Whether it's something you want to try anew or pick up after a long absence, the new year may be the time to take on that craft you always yearned to do.
"We had one woman say that her daughter took art classes, and now it was her turn," says Annette Bernhardt, marketing coordinator the Art League of Long Island in Dix Hills, a not-for-profit that provides a forum for serious artists, as well as offers classes in most art mediums. "Very often they want to reignite a former passion."
Perhaps someone who was a rather good thespian in high school or college might find a good fit in an acting class with a classically trained actor and director.
"I get a lot of people that always wanted to do it, and somehow it got put on the back burner," notes Rick Imberman, owner of American Art Theatre, an acting program in Huntington. "And that desire doesn't seem to go away."
Opportunities for artistic endeavors abound on Long Island. Here are just a few suggestions.
WHERE 107 East Deer Park Rd., Dix Hills. Registration is ongoing.
INFO 631-462-5400, ext. 222, artleagueli.net
The Art League of Long Island offers a large selection of serious art classes at its nine art studios, from ceramics to oil painting to photography, often with recognized artists in their fields. Options range from $95 for a two-day watercolor class to $465 for an eight-session ceramic course.
The organization has just instituted "sample" classes in different techniques; about five hours of instruction over two days for about $200, for those who are unsure where to begin. "If you just want to put your toe in the water, try the sampler," says Bernhardt.
Still feel intimidated? The Art League has open studio times, where a live model (both clothed and nude) poses to be sketched. For about $20, you can show up and draw at your own pace (10 a.m. and 1:30 p.m. Mondays, 7-10 p.m. Wednesdays).
A free instructional demonstration on pastel art will be held at 7 p.m. Jan. 23 for the public to see work done at the league. There'll be live music and snacks to fit the occasion, says Bernhardt.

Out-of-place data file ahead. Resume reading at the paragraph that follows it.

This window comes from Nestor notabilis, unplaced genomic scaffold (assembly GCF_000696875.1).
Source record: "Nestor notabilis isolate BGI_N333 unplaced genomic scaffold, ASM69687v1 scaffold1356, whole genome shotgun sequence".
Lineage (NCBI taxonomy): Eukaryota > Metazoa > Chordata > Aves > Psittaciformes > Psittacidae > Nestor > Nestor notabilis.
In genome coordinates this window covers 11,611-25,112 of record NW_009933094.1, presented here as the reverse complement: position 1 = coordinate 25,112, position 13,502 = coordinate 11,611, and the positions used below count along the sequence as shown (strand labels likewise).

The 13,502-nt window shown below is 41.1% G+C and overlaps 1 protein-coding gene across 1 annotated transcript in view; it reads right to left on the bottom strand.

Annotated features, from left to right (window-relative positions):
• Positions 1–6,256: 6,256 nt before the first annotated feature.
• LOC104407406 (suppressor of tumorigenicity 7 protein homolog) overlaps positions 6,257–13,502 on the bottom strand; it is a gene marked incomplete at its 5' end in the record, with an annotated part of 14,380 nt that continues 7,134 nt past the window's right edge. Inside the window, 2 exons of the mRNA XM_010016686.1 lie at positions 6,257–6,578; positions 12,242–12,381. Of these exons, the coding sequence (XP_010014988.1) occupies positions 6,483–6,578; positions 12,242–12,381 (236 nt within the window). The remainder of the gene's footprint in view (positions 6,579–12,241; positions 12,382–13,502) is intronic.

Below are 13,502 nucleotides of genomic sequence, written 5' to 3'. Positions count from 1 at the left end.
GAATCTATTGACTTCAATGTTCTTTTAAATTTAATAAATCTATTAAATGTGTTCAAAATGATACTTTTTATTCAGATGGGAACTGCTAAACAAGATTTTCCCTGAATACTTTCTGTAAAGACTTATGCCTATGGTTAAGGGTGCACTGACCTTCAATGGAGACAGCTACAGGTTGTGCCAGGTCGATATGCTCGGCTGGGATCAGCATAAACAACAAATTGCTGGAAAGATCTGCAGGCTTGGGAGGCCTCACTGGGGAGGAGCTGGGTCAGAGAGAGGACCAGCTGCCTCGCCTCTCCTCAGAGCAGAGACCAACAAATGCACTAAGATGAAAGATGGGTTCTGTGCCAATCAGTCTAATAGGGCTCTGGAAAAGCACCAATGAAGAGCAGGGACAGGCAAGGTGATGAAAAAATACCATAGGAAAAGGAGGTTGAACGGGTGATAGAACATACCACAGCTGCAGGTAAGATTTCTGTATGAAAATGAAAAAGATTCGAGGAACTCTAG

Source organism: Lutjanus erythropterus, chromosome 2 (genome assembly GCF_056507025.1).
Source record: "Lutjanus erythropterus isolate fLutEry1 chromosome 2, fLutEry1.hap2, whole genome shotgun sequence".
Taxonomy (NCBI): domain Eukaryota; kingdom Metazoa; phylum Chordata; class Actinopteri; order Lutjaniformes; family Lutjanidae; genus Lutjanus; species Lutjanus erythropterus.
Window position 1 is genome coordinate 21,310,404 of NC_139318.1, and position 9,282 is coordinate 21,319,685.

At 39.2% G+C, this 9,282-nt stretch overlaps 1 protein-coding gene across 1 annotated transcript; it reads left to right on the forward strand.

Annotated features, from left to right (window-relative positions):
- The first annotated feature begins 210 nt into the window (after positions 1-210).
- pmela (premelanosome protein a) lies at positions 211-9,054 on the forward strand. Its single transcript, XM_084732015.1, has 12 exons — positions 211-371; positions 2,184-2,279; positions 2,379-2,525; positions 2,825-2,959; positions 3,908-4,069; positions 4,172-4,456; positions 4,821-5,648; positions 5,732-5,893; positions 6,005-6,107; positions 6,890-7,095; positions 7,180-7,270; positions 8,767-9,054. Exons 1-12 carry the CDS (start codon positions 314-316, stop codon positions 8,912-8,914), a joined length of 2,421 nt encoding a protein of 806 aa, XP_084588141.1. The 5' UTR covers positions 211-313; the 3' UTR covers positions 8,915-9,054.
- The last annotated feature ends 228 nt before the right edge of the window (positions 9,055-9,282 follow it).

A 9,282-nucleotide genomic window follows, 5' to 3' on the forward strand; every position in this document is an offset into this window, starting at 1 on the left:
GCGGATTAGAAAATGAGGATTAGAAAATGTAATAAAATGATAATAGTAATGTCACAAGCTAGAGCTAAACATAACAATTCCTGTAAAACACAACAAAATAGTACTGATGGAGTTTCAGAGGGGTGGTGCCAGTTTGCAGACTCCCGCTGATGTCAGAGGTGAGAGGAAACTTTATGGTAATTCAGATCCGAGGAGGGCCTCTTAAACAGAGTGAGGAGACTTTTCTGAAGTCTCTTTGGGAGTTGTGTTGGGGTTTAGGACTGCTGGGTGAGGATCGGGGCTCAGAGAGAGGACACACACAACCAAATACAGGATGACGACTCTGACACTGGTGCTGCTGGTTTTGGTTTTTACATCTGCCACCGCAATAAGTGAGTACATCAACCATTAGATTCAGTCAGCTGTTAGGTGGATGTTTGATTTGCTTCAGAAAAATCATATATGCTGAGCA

PERFORM, PERCHANCE TO DREAM
WHEN | WHERE 7-10 p.m. weeknights at the Huntington Center For Performing Arts, 310 New York Ave., Huntington. Next sessions begin Jan. 26.
INFO 631-424-2477, americanarttheatre.com
COST $425 for eight-week course
Imberman has studied under actor-director Lee Strasberg, he notes, and brings that style of formidable instruction to the American Art Theatre classes.
"It's Method acting," says Imberman, of the technique used at The Actors Studio and employed by screen stars such as Robert De Niro, Al Pacino, Meryl Streep and Dustin Hoffman.
The eight-week course works on relaxation techniques, memory work, improvisation and script interpretation. In the second part of the semester, actors pair up and go through scenes as if performing. The last class is the presentation of that scene to the other classmates.
"Each student brings something unique to the work," the director says. "You walk away with a skill set, from the audition until you get the part."
WHERE Hofstra University, Hempstead Turnpike, Hempstead
INFO 516-463-7200, ce.hofstra.edu
Have a great idea for a novel or screenplay but don't know where to start? For those with writing ambitions, Hofstra University offers specific courses, for people ranging from those who have never written anything past a high school term paper to one looking for help in the final phases of a book.
"The fiction courses are very popular," says Debbi Honorof, senior director of continuing education at the university. "We just keep expanding them."
Among the writer-instructors is Ellen Meister, author of a newly released novel published by Putnam Books, "Dorothy Parker Drank Here."
Among courses that might interest a budding writer are a blogging course (noon Saturdays, Feb 22-Mar. 15, $330), Fiction Writing Workshop (7 p.m. Wednesdays, Feb. 18-Mar. 25, $340) or film and television screenwriting (9 a.m. Saturdays, Mar. 7-28, $340).